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    Signs You’ve Been Hacked and What to Do

    11 November, 2020
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    Today, the threat level for hacking is higher than ever before. Even with anti-hacking software in place, and all of the right security, malicious hackers still manage to penetrate the protective systems in place. Hackers often succeed because they are continually changing their tactics, which means that it can be extremely difficult to protect your systems. 

    The truth is that smart hackers don’t get caught. That’s the reality of the situation. They break into your laptop, smartphone, or tablet, taking whatever key data they can, and leave without a trace. Sometimes though, after an attack, you may notice a small trail of disruption has been left behind, hinting at the fact that something is off. 

    Signs could include malware, unsolicited advertisements, confused friends and family on social media, or more obvious: a drained bank account or a stolen identity. Maybe your password isn’t working properly, or you have received a ransomware message, or you keep getting random pop-ups.

    Through expertise, they can break into a supposedly secure system without causing immediate issues. While hackers are continually working to break into devices or social media accounts, it’s important not to panic. 

    So, if the signs that you’ve been hacked aren’t always easy to spot, how do you know if you have been the target of hackers in order to lock them back out? 

    Your Password Won’t Work 

    You’ve typed your password correctly, but it just won’t work—this is a sign that you may have been hacked. It could also be a system glitch, but if you don’t find any notifications for a systems update, and you find your password still won’t work after 30 minutes, then the chances are that you’ve been hacked and your password changed. 

    Are you wondering how this has happened? Usually, this kind of issue occurs after you open and respond to a phishing email by mistake. The hacker uses this to collect your information and is then able to change your password. 

    What can you do? Make sure to contact all of your contacts to let them know that you’ve been hacked and your account was compromised. 

    Your Online Search Gets Redirected 

    You’re searching for something, such as “baking flour,” but you notice that a website for something completely unrelated pops up. This is a sign that your search is being redirected. To be sure, search for something else, and see whether the random website pops up again—if it does, then you know you have been hacked. 

    The first step to fixing, or mitigating the problem, is to search your computer for malware and any suspicious files. Once you’ve done that, you can then remove those files from your device. Not sure how to deal with the issue? Speak to an IT specialist who can help. 

    You Find Ransomware 

    One of the worst things you can ever see on a device screen is a ransomware message appearing along with a screen takeover, telling you that your data has been encrypted, and to get access back, you need to make a payment. This is the digital version of being held ransom.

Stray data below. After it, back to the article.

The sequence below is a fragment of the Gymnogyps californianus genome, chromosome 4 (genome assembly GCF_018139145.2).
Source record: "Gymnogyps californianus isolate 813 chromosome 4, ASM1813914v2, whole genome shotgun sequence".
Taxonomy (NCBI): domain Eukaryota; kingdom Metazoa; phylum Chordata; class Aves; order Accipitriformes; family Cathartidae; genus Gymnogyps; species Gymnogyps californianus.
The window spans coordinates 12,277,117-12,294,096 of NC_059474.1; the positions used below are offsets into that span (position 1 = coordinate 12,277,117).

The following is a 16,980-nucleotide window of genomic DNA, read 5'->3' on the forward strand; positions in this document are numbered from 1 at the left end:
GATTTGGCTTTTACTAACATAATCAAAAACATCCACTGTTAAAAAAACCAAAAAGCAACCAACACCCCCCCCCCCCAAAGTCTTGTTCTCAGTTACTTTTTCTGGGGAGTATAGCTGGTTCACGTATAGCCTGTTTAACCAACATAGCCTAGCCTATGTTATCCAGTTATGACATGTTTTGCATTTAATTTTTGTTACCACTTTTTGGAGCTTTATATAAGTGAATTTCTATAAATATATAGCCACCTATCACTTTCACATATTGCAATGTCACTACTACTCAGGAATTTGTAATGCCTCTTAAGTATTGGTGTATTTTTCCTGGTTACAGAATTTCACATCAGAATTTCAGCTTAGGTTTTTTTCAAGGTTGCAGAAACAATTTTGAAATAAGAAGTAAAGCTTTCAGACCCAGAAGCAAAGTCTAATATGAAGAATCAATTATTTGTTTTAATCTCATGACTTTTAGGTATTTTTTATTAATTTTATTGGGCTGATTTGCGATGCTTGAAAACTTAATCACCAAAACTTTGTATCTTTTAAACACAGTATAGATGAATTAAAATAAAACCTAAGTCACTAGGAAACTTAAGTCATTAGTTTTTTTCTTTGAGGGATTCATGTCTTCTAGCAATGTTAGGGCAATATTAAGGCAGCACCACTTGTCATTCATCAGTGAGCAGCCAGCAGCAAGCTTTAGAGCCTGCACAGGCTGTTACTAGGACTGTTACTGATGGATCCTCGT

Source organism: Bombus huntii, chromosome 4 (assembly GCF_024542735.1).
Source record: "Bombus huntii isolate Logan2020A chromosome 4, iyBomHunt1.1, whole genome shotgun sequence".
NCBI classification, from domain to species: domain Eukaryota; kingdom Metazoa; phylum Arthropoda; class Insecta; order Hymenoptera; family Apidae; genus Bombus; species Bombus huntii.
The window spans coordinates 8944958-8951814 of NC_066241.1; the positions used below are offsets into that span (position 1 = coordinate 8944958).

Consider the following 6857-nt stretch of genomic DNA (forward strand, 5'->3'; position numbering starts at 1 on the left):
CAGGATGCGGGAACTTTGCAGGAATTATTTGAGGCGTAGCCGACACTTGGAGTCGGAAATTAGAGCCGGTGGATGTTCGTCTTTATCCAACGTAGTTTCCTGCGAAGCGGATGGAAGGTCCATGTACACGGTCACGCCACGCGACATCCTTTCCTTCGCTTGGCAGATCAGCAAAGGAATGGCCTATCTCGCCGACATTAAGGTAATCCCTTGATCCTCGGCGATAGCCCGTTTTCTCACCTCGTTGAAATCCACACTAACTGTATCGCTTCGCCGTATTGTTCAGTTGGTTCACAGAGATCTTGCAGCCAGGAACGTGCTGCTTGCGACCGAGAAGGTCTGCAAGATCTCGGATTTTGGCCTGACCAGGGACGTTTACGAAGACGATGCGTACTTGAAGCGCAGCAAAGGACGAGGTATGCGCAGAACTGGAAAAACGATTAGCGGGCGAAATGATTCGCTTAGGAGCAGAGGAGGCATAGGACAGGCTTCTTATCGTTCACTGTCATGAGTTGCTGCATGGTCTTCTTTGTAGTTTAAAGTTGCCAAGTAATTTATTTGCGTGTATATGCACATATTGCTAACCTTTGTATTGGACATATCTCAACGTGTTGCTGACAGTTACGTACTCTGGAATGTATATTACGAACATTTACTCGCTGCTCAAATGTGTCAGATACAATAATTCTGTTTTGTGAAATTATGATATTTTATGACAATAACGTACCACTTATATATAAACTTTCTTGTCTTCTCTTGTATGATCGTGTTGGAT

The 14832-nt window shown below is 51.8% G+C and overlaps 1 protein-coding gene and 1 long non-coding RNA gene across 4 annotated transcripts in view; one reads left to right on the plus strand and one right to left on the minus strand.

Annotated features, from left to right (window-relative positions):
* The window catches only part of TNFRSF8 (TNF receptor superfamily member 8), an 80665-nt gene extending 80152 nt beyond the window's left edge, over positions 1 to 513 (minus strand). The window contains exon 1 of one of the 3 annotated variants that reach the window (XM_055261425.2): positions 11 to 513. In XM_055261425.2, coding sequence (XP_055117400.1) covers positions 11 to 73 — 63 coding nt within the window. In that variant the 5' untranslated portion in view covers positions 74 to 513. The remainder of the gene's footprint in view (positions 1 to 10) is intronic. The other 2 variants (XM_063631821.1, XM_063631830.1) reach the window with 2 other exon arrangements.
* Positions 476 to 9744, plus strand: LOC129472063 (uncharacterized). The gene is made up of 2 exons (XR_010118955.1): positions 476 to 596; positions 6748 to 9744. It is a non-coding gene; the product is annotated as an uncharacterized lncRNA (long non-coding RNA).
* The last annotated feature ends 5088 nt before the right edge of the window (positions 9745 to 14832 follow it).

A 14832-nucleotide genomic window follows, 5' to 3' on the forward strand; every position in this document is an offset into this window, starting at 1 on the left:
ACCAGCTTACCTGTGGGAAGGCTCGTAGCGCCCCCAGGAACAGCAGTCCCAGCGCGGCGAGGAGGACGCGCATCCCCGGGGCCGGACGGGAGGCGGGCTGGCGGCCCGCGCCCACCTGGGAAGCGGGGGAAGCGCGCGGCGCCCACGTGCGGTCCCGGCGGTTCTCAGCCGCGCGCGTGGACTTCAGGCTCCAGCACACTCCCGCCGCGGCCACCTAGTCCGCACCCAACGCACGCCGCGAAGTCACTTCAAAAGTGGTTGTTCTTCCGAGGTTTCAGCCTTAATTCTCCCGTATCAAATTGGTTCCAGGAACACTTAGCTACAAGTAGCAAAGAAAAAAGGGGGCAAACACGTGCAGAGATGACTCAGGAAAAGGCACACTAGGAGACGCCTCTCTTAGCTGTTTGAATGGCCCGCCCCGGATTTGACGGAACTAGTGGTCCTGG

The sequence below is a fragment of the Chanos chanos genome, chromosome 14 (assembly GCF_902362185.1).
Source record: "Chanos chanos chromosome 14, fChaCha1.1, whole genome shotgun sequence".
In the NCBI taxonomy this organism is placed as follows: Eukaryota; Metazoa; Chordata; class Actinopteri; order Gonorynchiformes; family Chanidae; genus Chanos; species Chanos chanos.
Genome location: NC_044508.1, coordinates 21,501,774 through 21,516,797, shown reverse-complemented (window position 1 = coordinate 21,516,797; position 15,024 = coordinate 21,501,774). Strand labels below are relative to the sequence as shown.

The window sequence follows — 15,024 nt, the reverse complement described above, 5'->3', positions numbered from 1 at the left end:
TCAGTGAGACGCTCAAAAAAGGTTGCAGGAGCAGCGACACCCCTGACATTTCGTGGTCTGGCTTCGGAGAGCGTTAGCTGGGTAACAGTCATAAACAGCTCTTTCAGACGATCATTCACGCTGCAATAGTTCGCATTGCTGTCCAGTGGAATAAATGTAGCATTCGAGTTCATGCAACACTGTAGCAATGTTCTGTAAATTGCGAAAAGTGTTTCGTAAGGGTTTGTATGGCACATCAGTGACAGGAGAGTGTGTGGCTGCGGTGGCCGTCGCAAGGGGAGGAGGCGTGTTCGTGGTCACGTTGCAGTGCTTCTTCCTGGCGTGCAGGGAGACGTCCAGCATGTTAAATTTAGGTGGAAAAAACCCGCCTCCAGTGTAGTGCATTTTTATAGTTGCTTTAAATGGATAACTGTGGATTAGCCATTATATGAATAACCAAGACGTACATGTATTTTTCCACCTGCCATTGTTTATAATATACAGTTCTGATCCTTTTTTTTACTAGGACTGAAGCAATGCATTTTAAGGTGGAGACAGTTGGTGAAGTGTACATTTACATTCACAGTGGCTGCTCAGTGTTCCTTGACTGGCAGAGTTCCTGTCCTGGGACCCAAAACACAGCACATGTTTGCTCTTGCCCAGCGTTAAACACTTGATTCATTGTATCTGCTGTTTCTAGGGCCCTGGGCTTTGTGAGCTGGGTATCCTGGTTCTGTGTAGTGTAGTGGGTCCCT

What can you do? If you have a recent backup of the information, simply restore the system and change all of your passwords before restoring a backup. This should deal with the issue. A word to the wise, if you don’t have a backup yet, make one now. It’s also worth testing your backup beforehand to make sure that it will work should you need it to. 

    You Notice Frequent, Random Pop-Ups 

    If you start noticing that you see frequent random pop-ups, this might be a sign that you’ve been hacked. When you’re noticing random pop-ups from websites that don’t usually have pop-ups, this is a sign that your system has been compromised. 

    What can you do? To stop the problem, you will need to get rid of the toolbar, causing them or any other malicious programs or files. Not sure how to do this yourself? Consult an IT specialist who can help—or if you have a managed cybersecurity company you work with, contact them. 

    Social Media Messages You Didn’t Send 

    You’ve been contacted by a friend who has said they’ve received a message on social media from you that seemed a little strange. You check the message, and sure enough, there’s a message sent that you didn’t write or send. 

    What steps do you take? Let all of your contacts know what happened. Then, contact the social media platform that the issue has occurred on. Change your password and login details entirely to help prevent the same problem from occurring again. 

    Your Mouse Moves and Selects Outside Your Control

    You’re sitting on your computer when you notice that the mouse moves on its own and selects different things without you doing anything. If this is the case, then you have been hacked. 

    What can you do? If you feel comfortable, watch what the hackers are looking at. Take screenshots or photos or film the movements so that you can determine where their interest lies. Then, turn the computer off, unplug the power and disconnect the internet before calling professionals. 

    To help protect yourself from being hacked, it’s essential to make sure that you use long passwords with characters, numbers, and letters, change your passwords regularly, have adequate malware protection in place, and report any suspicious activity to your IT specialist. 

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